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Founded in 1904 and headquartered in Farmington Hills, Michigan, USA, the American Concrete Institute is a leading authority and resource worldwide for the development, dissemination, and adoption of its consensus-based standards, technical resources, educational programs, and proven expertise for individuals and organizations involved in concrete design, construction, and materials, who share a commitment to pursuing the best use of concrete.
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Browse from hundreds of recorded presentations from ACI Conventions and other concrete industry events.
Characterizing the Effect of Admixture Types on the Durability Properties of High Early-Strength Concrete
Presented by: Ragini Krishna Nikumbh, Kansas State University
Research in Progress (ACI Fall 2022, Dallas, TX) High early strength concrete (HESC) has numerous applications, where several methods are available to achieve its high early strength. Generally concrete mixtures are designed with high content of ASTM C1600 cement, low water to cement ratio, and a high dosage of superplasticizers. The strength properties of HESC have been widely studied, but limited documentation is made of its durability characteristics. With that objective, this study focuses on understanding its freeze-thaw resistance, surface scaling, autogenous & drying shrinkage; by examining the effect of using: (i) Low (LCCM), standard (SCCM), and high (HCCM) cement content of ASTM Type III and CSA/CSA blend cement; (ii) Different types and combinations of admixtures; (iii) Internal curing (IC) using light-weight aggregates (LWA). It has been observed that irrespective of cement content, both type III and CSA/CSA blend cement, achieved a minimum compressive strength of 1800 psi or flexural strength of 380 psi within 6 hours of mixing. Concrete mixtures designed with type III cement required using an accelerating admixture to achieve strength thresholds. HCCM exhibited concerns such as excessive shrinkage, higher heat of hydration, poor aggregate-past bond, and reduced permeability, while LCCM performed most satisfactorily. Comparing mixtures prepared with and without IC, LWA was very effective in mitigating excessive shrinkage. A well-entrained air-void distribution is known to be most effective in ensuring frost durability, but the complex chemistry between superplasticizers and higher heat of hydration associated with HESC makes it challenging to deliver a well-distributed air-void system.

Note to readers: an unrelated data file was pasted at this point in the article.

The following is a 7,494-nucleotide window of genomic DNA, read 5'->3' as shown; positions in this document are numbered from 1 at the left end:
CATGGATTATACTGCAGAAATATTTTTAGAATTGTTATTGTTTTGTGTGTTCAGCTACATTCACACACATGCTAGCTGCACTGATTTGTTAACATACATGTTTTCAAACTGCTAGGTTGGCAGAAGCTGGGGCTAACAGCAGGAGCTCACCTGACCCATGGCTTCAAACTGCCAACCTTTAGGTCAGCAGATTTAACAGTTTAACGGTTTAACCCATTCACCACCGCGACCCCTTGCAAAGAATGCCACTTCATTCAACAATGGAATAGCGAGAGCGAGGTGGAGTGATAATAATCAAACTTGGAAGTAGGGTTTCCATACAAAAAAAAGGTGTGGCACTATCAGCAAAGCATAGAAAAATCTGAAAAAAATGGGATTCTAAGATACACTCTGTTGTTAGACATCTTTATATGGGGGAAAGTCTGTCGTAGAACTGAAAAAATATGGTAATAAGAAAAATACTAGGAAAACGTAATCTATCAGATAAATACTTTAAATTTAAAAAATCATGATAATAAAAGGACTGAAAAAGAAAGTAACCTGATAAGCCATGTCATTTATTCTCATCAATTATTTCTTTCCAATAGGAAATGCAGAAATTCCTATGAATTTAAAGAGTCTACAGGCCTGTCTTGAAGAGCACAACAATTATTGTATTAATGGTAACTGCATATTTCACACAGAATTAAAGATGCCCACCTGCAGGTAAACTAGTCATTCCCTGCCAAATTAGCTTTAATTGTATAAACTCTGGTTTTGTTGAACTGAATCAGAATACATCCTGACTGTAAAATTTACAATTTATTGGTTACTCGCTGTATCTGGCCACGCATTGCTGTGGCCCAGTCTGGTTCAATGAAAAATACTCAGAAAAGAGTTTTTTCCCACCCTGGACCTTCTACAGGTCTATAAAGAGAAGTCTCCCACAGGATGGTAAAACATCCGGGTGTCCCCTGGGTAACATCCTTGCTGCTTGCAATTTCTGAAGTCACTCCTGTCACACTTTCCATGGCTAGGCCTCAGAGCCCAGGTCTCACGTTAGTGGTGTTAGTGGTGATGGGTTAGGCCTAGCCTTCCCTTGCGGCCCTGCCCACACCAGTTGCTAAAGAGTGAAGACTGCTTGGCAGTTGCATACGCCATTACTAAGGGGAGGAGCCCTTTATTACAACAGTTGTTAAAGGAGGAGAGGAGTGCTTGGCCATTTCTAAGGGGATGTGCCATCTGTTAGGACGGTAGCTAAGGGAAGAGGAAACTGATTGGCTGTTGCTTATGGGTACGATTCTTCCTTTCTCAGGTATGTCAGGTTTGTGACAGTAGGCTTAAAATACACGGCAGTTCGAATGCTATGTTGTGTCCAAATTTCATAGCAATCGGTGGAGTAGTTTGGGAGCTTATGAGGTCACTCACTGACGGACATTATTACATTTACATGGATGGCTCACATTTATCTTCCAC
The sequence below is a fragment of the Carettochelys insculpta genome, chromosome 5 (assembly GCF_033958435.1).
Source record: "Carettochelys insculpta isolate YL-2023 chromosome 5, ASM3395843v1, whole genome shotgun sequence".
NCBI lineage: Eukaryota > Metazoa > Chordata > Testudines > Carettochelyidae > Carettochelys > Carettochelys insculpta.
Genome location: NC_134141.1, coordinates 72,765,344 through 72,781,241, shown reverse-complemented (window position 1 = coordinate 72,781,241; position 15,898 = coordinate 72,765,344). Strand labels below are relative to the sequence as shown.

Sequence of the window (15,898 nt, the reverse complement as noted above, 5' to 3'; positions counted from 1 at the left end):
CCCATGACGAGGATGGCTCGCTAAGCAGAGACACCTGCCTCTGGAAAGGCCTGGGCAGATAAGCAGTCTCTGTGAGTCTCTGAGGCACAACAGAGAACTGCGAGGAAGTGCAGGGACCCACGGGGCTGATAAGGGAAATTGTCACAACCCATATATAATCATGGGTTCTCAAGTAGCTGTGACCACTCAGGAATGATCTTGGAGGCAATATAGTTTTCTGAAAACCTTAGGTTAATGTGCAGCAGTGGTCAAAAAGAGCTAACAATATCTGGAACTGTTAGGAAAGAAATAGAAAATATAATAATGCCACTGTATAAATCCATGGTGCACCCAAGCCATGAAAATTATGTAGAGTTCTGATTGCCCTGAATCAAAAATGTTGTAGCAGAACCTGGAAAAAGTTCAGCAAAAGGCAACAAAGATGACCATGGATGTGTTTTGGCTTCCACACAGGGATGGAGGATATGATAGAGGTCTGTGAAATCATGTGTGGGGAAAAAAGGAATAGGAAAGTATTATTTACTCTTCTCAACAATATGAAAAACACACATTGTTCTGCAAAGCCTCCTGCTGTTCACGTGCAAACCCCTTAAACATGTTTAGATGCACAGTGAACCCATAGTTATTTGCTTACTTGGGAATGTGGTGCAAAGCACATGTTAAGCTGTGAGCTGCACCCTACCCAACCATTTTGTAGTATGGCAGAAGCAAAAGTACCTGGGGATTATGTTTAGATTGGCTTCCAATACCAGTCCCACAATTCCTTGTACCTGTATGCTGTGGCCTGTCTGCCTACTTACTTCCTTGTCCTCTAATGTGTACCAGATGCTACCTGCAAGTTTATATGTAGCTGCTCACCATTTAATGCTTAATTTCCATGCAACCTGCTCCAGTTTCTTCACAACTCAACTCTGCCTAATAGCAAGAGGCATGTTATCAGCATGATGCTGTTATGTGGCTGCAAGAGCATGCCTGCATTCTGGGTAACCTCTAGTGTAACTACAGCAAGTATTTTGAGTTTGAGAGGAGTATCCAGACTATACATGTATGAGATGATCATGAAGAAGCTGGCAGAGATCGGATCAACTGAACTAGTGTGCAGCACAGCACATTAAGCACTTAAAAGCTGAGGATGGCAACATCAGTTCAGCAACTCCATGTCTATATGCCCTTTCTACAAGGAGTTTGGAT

March 27 - April 2
The Effects of Nanoclays, CNTs and Their Combination on the Fresh and Hardened Properties of Systems Incorporating Fly Ash and Slag
Presented by: Shiho Kawashima, Columbia University
Synergy of Nanoparticles with Supplementary Cementitious Materials in Concrete (ACI Fall 2022, Dallas, TX) This talk will cover a performance-based study on the effects of attapulgite nanoclay and carbon nanotubes (CNTs) on the fresh and hardened properties of mortars with partial cement replacement with fly ash and blast furnace slag. Shear rheology was applied to measure yield stress and viscosity, and the tack test was applied to measure static cohesion. Results show that the additives had differing effects on 100% cement mortars versus blended (50% cement, 25% fly ash, 25% slag). The nanoclays increased yield stress and static cohesion and decreased plastic viscosity in both systems, but these effects were more marked in the cement mortar than in the blended. On the other hand, CNTs increased all measured rheological parameters in the cement mortar and decreased them in the blended. The rheological results highlight the importance of considering the binder system when utilizing additives with exceptional surface. In the hardened state, electrical resistivity, compressive strength, and tensile strength were evaluated. Results indicate that although nanoclays are utilized primarily as a rheological modifier, they have the potential to enhance mechanical properties.
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